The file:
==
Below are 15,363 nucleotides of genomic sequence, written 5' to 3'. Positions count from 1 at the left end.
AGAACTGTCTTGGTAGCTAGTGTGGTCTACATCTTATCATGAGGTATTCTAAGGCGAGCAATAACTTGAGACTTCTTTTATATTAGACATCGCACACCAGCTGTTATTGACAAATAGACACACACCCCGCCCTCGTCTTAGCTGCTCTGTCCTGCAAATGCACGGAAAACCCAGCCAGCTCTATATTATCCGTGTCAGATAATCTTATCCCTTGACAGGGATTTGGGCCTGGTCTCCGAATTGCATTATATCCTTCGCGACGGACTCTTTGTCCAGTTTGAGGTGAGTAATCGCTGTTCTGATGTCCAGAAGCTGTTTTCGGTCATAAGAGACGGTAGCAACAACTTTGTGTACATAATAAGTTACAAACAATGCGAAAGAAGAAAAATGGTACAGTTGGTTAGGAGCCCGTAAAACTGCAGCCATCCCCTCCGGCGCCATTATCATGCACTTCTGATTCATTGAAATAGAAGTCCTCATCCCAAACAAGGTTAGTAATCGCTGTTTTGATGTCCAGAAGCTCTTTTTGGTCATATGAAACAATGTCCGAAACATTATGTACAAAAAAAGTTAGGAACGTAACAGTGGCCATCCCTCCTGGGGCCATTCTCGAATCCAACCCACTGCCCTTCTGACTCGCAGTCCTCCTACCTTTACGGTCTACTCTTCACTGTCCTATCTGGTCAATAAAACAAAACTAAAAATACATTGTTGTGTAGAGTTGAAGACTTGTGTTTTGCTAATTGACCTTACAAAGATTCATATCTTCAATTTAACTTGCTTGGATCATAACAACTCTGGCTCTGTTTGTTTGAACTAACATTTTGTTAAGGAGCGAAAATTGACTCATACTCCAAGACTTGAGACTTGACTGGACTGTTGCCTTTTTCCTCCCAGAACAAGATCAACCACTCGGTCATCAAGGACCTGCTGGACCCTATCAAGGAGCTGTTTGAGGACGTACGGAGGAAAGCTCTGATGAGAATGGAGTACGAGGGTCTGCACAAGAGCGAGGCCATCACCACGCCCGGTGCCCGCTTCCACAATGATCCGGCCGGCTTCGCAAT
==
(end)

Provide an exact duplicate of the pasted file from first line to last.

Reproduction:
Below are 15,363 nucleotides of genomic sequence, written 5' to 3'. Positions count from 1 at the left end.
AGAACTGTCTTGGTAGCTAGTGTGGTCTACATCTTATCATGAGGTATTCTAAGGCGAGCAATAACTTGAGACTTCTTTTATATTAGACATCGCACACCAGCTGTTATTGACAAATAGACACACACCCCGCCCTCGTCTTAGCTGCTCTGTCCTGCAAATGCACGGAAAACCCAGCCAGCTCTATATTATCCGTGTCAGATAATCTTATCCCTTGACAGGGATTTGGGCCTGGTCTCCGAATTGCATTATATCCTTCGCGACGGACTCTTTGTCCAGTTTGAGGTGAGTAATCGCTGTTCTGATGTCCAGAAGCTGTTTTCGGTCATAAGAGACGGTAGCAACAACTTTGTGTACATAATAAGTTACAAACAATGCGAAAGAAGAAAAATGGTACAGTTGGTTAGGAGCCCGTAAAACTGCAGCCATCCCCTCCGGCGCCATTATCATGCACTTCTGATTCATTGAAATAGAAGTCCTCATCCCAAACAAGGTTAGTAATCGCTGTTTTGATGTCCAGAAGCTCTTTTTGGTCATATGAAACAATGTCCGAAACATTATGTACAAAAAAAGTTAGGAACGTAACAGTGGCCATCCCTCCTGGGGCCATTCTCGAATCCAACCCACTGCCCTTCTGACTCGCAGTCCTCCTACCTTTACGGTCTACTCTTCACTGTCCTATCTGGTCAATAAAACAAAACTAAAAATACATTGTTGTGTAGAGTTGAAGACTTGTGTTTTGCTAATTGACCTTACAAAGATTCATATCTTCAATTTAACTTGCTTGGATCATAACAACTCTGGCTCTGTTTGTTTGAACTAACATTTTGTTAAGGAGCGAAAATTGACTCATACTCCAAGACTTGAGACTTGACTGGACTGTTGCCTTTTTCCTCCCAGAACAAGATCAACCACTCGGTCATCAAGGACCTGCTGGACCCTATCAAGGAGCTGTTTGAGGACGTACGGAGGAAAGCTCTGATGAGAATGGAGTACGAGGGTCTGCACAAGAGCGAGGCCATCACCACGCCCGGTGCCCGCTTCCACAATGATCCGGCCGGCTTCGCAAT